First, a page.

Director: Paul King
Stars: Ben Whishaw (voice), Hugh Bonneville
2 (out of 5) Globes
Basically the English equivalent of a “Smurfs” movie, “Paddington” is a semi-tolerable CGI-live action mash-up that starts wincingly lowest-common denominator before turning delightfully eccentric and, well, English. There’s also a lot of marmalade, as there should be. Resurrecting an old national standby, it deposits a talking, face-licking Peruvian bear with a duffle coat and British accent (voiced, with charming awkwardness, by Ben Whishaw) into the London home of a semi-functional family. He proceeds to a wave of clumsy destruction, wrecking their loo, getting lost in the tube and at one point accidentally riding a skateboard.
“Paddington” never aims any higher; there’s even a forehead-slappingly easy “Mission: Impossible” reference in the action climax. But around the halfway mark its English silliness gets amped up, softening the many less inspired aspects. There’s a token uptight family patriarch (Hugh Bonneville) who needs de-uptighting, which he does, perhaps inevitably, by putting on a dress. (Paddington himself was once to be voiced by Colin Firth. Given that Bonneville is playing what could be dubbed “The Colin Firth Character,” that would have been awfully redundant.) But there’s also Nicole Kidman, fun — as she always is when she’s actually allowed to have fun — as the villain: an evil, rogue taxidermist, out to nab our furry hero for some cheerfully nonsensical reason. (Even better, the mother is played by an always game Sally Hawkins.)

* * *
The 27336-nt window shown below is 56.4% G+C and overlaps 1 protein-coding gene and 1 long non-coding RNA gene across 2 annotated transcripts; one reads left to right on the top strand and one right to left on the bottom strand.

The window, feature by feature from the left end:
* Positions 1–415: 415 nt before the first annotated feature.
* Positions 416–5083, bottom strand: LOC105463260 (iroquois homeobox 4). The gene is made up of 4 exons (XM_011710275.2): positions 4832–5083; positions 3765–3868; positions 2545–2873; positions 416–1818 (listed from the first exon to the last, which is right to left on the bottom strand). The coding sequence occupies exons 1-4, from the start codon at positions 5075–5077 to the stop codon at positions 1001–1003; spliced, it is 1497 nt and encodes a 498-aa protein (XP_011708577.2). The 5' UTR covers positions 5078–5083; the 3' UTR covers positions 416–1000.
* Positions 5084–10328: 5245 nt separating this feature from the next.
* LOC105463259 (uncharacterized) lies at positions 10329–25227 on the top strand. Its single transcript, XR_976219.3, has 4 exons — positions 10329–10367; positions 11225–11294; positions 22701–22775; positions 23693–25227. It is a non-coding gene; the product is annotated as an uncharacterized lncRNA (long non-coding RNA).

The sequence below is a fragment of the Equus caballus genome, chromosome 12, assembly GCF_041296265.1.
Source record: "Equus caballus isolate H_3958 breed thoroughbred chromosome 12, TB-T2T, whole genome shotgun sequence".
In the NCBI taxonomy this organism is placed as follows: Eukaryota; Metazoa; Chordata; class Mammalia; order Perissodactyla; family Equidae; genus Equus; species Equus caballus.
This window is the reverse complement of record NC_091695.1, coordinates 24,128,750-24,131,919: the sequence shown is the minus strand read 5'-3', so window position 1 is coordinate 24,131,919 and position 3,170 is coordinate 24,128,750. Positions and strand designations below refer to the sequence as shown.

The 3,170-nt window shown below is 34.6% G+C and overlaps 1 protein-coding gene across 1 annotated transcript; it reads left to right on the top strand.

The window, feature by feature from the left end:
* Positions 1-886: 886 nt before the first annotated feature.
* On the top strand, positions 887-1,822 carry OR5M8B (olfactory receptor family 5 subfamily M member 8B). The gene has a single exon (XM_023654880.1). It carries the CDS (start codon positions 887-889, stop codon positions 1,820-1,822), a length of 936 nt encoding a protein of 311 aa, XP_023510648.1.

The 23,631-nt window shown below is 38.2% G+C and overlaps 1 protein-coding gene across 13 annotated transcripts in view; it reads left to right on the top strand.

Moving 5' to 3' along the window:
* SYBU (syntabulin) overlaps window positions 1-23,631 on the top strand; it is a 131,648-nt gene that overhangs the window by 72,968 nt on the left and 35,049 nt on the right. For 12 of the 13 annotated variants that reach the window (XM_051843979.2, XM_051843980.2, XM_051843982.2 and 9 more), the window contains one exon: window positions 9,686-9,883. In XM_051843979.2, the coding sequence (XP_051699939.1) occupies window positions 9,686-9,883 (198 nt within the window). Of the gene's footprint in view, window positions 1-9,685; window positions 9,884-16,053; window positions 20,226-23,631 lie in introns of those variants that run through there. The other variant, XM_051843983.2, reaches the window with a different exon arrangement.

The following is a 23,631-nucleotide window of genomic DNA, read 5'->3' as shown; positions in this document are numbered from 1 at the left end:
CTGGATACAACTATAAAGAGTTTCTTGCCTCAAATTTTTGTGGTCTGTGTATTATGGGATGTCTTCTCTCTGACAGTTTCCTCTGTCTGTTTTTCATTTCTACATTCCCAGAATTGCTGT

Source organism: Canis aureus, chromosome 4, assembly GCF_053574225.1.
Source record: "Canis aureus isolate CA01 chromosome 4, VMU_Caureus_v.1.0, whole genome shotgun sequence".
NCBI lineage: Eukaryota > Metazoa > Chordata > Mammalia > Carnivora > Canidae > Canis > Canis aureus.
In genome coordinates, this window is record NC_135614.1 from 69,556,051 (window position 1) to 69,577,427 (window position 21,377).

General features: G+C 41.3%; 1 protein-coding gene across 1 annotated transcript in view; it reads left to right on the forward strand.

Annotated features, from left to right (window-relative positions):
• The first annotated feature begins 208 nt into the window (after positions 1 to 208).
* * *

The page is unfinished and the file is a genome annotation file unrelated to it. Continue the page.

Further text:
At times “Paddington” threatens to break into the inspired loopiness one tends to see in such reliable English comic machines as Aardman. There’s even a strong national pride running through it, with nearly every role filled by famous, or at least familiar, U.K. comics. (This being said, Peter Capaldi deserves better than a goofily unpleasant neighbor with a thing for Kidman.) Bad puns are appreciated — when Paddington accidentally winds up in constable’s clothes, someone naturally says, “It’s a fur cop” — but it’s a film at war with itself. There are two writers: one (Hamish McColl) who writes pap like “Mr. Bean’s Holiday,” another (Paul King) who worked on the surreal likes of “The Mighty Boosh” and “Garth Marenghi’s Darkplace.” Rather they fuse together they split the difference, making something too light to be loved but, eventually, too weird to write off. It’s the kind of film too dignified to play “Lady Marmalade” but not dignified enough to not play “I Got You (I Feel Good).”